On the presidential campaign trail, former South Carolina governor Nikki Haley has taken a lot of heat for suggesting making cuts to Medicare. Understandably so. Over 200,000 people in this state depend on Medicare Part D alone, and cutting federal Medicare funding can leave them without the healthcare safety net they need and deserve.
While Haley’s solution (Medicare cuts) is without question the wrong prescription, she’s right that something needs to be done to protect Medicare.
In February, Congressional Budget Office director Phillip Swagel announced that Medicare is projected to experience a funding shortfall in 2028, with Medicare spending more than doubling from $710 billion in fiscal year 2022 to an estimated $1.6 trillion in 2033, when it will represent 4.1 percent of the nation’s GDP. Consumer advocates are concerned that, as the system continues down the path of financial instability, payments to Medicare beneficiaries can come at risk.
South Carolina can’t have this happen. Its aged 65 and above population has increased by more than 48 percent since 2010 — 14 percent more than the national average — which means that over 18 percent of the Palmetto State’s total population is already potentially eligible for Medicare. This state needs more Medicare funding, not less as Haley is proposing.
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Sen. Lindsey Graham, Sen. Tim Scott, and the rest of South Carolina’s elected representatives don’t need to listen to Haley and shrink the size of the program to keep it running. Instead, they just need to make it easier for the pro-consumer entities operating in the healthcare supply chain that save our state countless sums of money to do business.
At the top of the list should be groups known as Pharmacy Benefit Managers (PBMs). These are the companies that the government hires to to stop Pharma from increasing the cost of our drugs. Unions, insurance companies, and private businesses use PBMs for the same purpose.
Big drug companies may have a lot of leverage to increase drug costs but PBMs have a lot of leverage too. That’s because each PBM manages a significant number of health plans, so each one holds a lot of cards in the drug price negotiation and purchase process.
Fortunately for us, PBMs play these cards well.
According to a January 2023 study, “PBMs save payers and patients an average of $941 per person per year,” or “40 to 50 percent on their annual prescription drug and related costs compared to what they would have spent without PBMs.” Overall, they are expected to save plan sponsors and consumers more than $1 trillion from 2020 to 2029.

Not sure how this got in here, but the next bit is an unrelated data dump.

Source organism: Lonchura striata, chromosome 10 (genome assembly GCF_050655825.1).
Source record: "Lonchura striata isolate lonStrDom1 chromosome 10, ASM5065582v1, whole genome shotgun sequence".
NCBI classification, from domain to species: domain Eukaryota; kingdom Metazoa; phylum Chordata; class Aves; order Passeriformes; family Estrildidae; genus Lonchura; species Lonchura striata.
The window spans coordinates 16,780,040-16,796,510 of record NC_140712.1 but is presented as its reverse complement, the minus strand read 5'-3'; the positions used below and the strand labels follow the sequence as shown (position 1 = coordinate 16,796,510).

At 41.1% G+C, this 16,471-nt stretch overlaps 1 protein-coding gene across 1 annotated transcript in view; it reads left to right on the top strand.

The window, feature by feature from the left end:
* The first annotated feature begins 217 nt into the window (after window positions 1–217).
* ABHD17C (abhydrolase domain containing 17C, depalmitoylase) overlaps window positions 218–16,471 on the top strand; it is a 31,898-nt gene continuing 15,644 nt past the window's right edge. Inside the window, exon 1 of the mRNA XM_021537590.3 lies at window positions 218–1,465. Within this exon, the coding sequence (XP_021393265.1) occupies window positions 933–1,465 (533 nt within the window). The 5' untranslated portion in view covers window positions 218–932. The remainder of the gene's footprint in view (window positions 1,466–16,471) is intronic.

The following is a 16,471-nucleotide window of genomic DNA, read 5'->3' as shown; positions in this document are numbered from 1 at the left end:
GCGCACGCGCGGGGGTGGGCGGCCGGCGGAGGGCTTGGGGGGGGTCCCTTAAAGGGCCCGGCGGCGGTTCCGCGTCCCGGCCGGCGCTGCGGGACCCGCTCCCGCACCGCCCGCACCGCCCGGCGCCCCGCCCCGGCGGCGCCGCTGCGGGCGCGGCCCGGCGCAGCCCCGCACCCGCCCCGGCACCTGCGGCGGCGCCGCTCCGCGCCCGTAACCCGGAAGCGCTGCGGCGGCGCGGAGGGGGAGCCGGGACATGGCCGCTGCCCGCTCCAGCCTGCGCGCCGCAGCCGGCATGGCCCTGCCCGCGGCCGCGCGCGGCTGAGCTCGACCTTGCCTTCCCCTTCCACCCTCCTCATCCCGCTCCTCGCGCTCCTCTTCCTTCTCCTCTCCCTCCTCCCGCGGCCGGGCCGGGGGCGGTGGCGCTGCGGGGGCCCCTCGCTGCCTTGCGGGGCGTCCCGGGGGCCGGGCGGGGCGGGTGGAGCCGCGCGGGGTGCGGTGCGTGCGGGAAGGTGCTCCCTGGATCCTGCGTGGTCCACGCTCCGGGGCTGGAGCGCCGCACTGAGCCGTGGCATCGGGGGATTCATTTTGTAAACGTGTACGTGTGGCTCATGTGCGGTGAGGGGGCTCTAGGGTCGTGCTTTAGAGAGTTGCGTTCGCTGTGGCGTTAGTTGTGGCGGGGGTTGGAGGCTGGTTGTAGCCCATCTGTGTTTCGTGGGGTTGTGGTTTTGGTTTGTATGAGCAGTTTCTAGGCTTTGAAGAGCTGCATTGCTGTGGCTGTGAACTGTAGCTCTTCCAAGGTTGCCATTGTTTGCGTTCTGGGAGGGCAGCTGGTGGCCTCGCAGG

And fortunately for South Carolina and other states currently facing the Medicare crunch, PBMs have secured particularly high cost-savings for this healthcare program.
Peter Orszag, who served as the Office of Management and Budget (OMB) Director under the Obama administration, said PBMs are “the primary explanation for why Part D in Medicare is costing a lot less than was projected initially.” In 2016, these rebates offset Part D spending by 20 percent, from $145 billion to $116 billion.
So no, South Carolina’s lawmakers don’t need to cut Medicare spending to protect the program; they just need to do more of what’s working. That means taking on the big drug companies who continue bleeding the people of this state dry. It means using all the legal and political tools available to hold them accountable. And yes, it means giving groups like PBMs more power and authority to continue keeping the drug companies’ costs under control. The residents of South Carolina who depend on Medicare — many of which are retired and on fixed monthly incomes — will thank them later.
ABOUT THE AUTHOR …
Aurvella Henry is a community leader from Charleston, SC who has resided in Maryville District 42 for 54 years . She is the Vice President of the Maryville Neighborhood Association and has been involved in the Democratic Party since 2006, working in Senate and Mayoral campaigns. She has also worked in get out the vote programs.
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